In May 2008, the University and College Union (UCU - representing 120,000British academics) passed a new motion on Palestine. The motion calls on members of the union 'to consider the moral and political implications of educational links with Israeli institutions' and proposes that 'Ariel College, an explicitly colonizing institution in the West Bank, be investigated under the formal Greylisting Procedure,' a procedure used by the union against institutions which contravene good labour relations practice. As a result of the resolution, there is new commitment by BDS activists to stand with academics who support the academic boycott and who have faced intensive pressure and legal threats from the Zionist lobby. The PSC will identify its academic members and, with BRICUP, will encourage them to undertake silent (personal) boycotting of Israeli institutions, and - also with students - to work on identifying their universities' research and other links with Israel.
Cultural, Sporting and Professional Boycott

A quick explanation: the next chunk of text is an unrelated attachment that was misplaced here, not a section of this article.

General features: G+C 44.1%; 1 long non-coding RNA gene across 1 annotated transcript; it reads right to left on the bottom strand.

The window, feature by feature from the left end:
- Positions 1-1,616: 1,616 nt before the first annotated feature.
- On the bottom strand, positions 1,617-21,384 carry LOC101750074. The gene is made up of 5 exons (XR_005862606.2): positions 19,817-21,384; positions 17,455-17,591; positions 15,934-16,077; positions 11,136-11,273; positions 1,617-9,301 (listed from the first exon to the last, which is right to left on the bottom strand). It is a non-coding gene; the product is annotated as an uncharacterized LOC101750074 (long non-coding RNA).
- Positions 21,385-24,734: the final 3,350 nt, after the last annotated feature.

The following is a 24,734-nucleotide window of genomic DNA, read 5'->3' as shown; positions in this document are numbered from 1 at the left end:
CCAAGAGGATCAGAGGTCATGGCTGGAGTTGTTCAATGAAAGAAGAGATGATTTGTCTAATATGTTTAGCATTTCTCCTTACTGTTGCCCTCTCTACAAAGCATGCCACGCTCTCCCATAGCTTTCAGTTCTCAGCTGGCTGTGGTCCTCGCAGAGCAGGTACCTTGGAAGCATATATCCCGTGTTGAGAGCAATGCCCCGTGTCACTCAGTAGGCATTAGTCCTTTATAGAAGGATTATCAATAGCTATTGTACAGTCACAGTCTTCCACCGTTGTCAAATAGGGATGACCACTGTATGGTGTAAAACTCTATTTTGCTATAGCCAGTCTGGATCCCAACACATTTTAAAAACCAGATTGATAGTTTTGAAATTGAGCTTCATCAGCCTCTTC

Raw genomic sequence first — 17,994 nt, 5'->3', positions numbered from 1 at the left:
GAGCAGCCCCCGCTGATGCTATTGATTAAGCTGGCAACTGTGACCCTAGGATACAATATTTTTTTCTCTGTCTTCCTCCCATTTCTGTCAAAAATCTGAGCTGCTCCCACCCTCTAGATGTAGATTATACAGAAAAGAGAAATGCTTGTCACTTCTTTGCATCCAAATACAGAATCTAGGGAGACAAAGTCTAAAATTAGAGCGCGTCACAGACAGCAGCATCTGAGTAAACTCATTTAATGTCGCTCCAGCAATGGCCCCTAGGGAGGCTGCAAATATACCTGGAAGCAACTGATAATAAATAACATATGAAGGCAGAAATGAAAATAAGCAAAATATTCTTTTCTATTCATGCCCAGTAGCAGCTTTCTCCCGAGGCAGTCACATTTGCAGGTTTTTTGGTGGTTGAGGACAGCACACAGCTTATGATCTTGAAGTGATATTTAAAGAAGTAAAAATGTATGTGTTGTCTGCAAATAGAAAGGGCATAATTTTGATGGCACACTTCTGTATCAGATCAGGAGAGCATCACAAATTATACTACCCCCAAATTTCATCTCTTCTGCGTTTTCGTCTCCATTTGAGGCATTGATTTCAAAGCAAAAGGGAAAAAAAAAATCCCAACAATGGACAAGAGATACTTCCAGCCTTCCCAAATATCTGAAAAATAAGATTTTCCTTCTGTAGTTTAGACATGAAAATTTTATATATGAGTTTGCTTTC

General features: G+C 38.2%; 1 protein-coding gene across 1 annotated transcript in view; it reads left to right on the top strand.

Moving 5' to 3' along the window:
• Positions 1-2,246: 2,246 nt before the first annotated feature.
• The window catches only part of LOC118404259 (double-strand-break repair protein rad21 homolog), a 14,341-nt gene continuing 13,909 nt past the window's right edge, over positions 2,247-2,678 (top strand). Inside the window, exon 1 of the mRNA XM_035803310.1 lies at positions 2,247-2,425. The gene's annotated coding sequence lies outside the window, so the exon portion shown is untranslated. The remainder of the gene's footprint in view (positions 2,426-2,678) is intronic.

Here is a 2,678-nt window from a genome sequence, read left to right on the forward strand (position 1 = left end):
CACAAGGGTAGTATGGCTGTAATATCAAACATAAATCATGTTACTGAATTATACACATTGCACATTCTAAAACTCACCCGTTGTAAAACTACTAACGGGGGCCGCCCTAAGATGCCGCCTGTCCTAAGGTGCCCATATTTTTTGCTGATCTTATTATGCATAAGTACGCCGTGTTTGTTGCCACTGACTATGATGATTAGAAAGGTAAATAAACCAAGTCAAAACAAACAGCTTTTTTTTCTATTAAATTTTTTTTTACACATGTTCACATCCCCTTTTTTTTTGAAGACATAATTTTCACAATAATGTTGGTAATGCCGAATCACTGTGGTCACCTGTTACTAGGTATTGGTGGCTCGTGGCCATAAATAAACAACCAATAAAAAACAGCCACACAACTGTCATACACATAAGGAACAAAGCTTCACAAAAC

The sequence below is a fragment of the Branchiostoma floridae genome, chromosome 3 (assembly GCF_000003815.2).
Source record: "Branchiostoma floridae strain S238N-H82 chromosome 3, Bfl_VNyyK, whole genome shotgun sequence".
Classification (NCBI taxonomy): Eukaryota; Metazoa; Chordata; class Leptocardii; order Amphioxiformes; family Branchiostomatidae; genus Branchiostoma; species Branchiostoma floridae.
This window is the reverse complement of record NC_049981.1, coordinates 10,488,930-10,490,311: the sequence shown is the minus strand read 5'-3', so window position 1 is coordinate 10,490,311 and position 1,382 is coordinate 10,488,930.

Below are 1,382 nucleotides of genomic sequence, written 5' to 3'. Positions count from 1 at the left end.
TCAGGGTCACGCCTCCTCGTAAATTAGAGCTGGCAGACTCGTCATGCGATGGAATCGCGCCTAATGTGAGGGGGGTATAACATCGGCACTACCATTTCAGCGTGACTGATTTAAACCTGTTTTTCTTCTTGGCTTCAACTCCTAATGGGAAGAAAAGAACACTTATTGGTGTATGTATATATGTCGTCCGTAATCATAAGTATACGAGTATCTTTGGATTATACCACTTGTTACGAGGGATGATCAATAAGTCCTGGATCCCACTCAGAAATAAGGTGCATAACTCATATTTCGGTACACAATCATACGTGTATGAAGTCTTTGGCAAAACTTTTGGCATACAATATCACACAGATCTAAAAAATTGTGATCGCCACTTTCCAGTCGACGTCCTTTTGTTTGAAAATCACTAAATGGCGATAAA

A precise formulation of the criteria for cultural boycott, based on the PACBI call, and a calendar of events for action through the year will be drawn up. This will cover: events such as the recent International Writers Fair in Jerusalem, and the recurrent fundraising events and performances for the Jewish National Fund; sporting events which include Israeli individuals or teams - such as the demonstration at Wembley last September for the qualifying match for the Euro 2008 football competition, and action against football clubs which promote Israel (e.g. Arsenal's contract to advertise Israeli tourism); a template letter for artists accepting invitations to perform in Israel (such as Paul McCartney); and a 'hall of shame and fame' for artists, professionals and sports-people who visit and work with Israel or Israeli institutions, or who pull out of doing so, which will be compiled for the website.